In an effort to create a national standard for health care team training to improve the quality, safety, and efficiency in the U.S. health care environment through improved team performance, communication, and collaboration, the Agency for Healthcare Research and Quality (AHRQ), along with the Department of Defense, created the evidence-based Team Strategies and Tools to Enhance Performance and Patient Safety (TeamSTEPPS®) program (AHRQ, 2019a; Haynes & Strickler, 2014; King et al., 2007). TeamSTEPPS focuses on specific teamwork communication strategies to support the knowledge, skills, and attitudes associated with team collaboration and communication (King et al., 2007). Specifically, the TeamSTEPPS approach emphases five key principles (team structure, communication, leadership, situation monitoring, and mutual support), as well as team competency outcomes in three areas (knowledge, attitudes, and performance) (AHRQ, 2020; King et al., 2007). Within each key principle are specific strategies that HCPs can use when working within IP teams to promote collaboration, effective communication, and adaptability (AHRQ, 2020; King et al., 2007). The TeamSTEPPS curriculum provides the learner with an introduction to these strategies through didactic training, case studies, video vignettes, and a pocket reference guide (AHRQ, 2019b). This curriculum offers a systematic approach to integrate teamwork concepts into health care practice that can be easily adapted to prelicensure HCP curricula (Baker et al., 2015). The purpose of this article is to describe the current state of the science related to the quantitative literature exploring the outcomes of TeamSTEPPS training in prelicensure HCP students' education.

Method

Whittemore's and Knafl's (2005) integrative review method guided this review. A comprehensive search of the Cumulative Index of Nursing and Allied Health Literature (CINAHL®) and PubMed® databases was conducted using various combinations of key terms—TeamSTEPPS; interprofessional; undergraduate; prelicensure; education; students; and nursing—to obtain quantitative studies related to the outcomes of TeamSTEPPS training in prelicensure HCP programs. Only articles written in English were included. To ensure the full scope of literature was reviewed, no limits on dates were applied. CINAHL was searched because it provides the most current and contemporary nursing and allied health literature, whereas PubMed offers a large database of biomedical and life sciences literature. The combination of these two databases provided a comprehensive review of nursing, medical, and allied health literature. Database searching identified 77 articles for initial review. Ancestral searches of the reference lists of all retrieved articles were also performed which identified 23 additional articles for review; thus, a total of 100 articles were generated for initial review. Textbooks and gray literature were not included in this review. First, each article's abstract was reviewed by the lead author to determine if the reported topic matched the purpose of the integrative review. Full-text articles were obtained if quantitative research methods, TeamSTEPPS, and prelicensure HCP education were included in the abstract. Then, the full-text articles were read by the same author to verify their relevance for the integrative review. A total of nine quantitative research studies exploring the outcomes of TeamSTEPPS training in prelicensure HCP education were ultimately isolated for this integrative review (Table A; available in the online version of this article) (Baker et al., 2015; Baker & Durham, 2013; Brock et al., 2013; Clark et al., 2015; Djukic et al., 2015; Hobgood et al., 2010; Liaw et al., 2014; Reed et al., 2017; Robertson et al., 2010).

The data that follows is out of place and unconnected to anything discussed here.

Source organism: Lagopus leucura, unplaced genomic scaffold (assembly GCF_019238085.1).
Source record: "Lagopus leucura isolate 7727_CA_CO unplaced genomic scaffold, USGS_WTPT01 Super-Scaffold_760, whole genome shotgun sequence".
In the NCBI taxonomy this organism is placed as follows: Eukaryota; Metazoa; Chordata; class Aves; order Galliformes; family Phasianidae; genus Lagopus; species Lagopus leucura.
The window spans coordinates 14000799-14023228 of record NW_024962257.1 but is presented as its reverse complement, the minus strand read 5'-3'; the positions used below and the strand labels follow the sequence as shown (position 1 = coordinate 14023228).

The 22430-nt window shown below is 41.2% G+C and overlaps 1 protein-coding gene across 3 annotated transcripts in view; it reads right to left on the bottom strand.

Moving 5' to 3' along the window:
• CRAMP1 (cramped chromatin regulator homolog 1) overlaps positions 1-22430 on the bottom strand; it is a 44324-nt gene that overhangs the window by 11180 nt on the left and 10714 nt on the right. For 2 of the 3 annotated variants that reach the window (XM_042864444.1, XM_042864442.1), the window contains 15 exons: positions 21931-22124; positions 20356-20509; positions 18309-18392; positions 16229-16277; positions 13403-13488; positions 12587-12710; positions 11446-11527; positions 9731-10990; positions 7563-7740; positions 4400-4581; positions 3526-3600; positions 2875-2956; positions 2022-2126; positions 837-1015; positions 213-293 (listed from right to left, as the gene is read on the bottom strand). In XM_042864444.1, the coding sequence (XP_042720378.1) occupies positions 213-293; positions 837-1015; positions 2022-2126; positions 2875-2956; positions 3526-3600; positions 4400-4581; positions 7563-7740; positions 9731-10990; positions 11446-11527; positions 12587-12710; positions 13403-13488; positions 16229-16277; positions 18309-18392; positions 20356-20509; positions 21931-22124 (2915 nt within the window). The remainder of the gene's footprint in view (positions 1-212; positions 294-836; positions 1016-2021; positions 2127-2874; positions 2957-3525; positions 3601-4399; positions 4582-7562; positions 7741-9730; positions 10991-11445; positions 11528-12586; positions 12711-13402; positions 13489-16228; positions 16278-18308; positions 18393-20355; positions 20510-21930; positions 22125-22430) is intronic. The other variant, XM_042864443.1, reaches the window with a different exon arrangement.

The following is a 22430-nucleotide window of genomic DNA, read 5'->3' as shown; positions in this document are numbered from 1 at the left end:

Summary of StudiesSummary of StudiesSummary of StudiesSummary of StudiesSummary of StudiesSummary of Studies

Table A :

Summary of Studies

Results

Design

All nine studies used a pretest–posttest quantitative research design. The majority of studies (n = 7) were a one-group design with no control group for comparison (Baker et al., 2015; Baker & Durham, 2013; Brock et al., 2013; Clark et al., 2015; Liaw et al., 2014; Reed et al., 2017; Robertson et al., 2010). Moreover, most of the reviewed studies (n = 8) collected data from a single site (Baker et al., 2015; Baker & Durham, 2013; Brock et al., 2013; Clark et al., 2015; Djukic et al., 2015; Liaw et al., 2014; Reed et al., 2017; Robertson et al., 2010); only one multi-site study was reviewed (Hobgood et al., 2010).

Sample

Sample sizes in the reviewed quantitative research studies ranged from 17 to 760. Overall, a total of seven types of HCPs were represented in the samples of the reviewed studies. The samples of all nine studies included prelicensure nursing students. The majority (n = 7) also included medical students in the study samples (Baker & Durham, 2013; Brock et al., 2013; Djukic et al., 2015; Hobgood et al., 2010; Liaw et al., 2014; Reed et al., 2017; Robertson et al., 2010). Allied health students, including pharmacy (Baker & Durham, 2013; Brock et al., 2013; Clark et al., 2015), physician's assistant (Baker et al., 2015; Brock et al., 2013), respiratory therapy (Baker et al., 2015; Clark et al., 2015), radiology (Baker et al., 2015), and social work (Clark et al., 2015) were only included in a minority of the reviewed studies (n = 4).

Most of the reviewed literature (n = 6) focused on students in the upper levels of an HCP curriculum (Baker et al., 2015; Brock et al., 2013; Hobgood et al., 2010; Liaw et al., 2014; Reed et al., 2017; Robertson et al., 2010). Only one study included a range of student levels from various disciplines (Baker & Durham, 2013), whereas the final two articles did not specify the level of students (Clark et al., 2015; Djukic et al., 2015).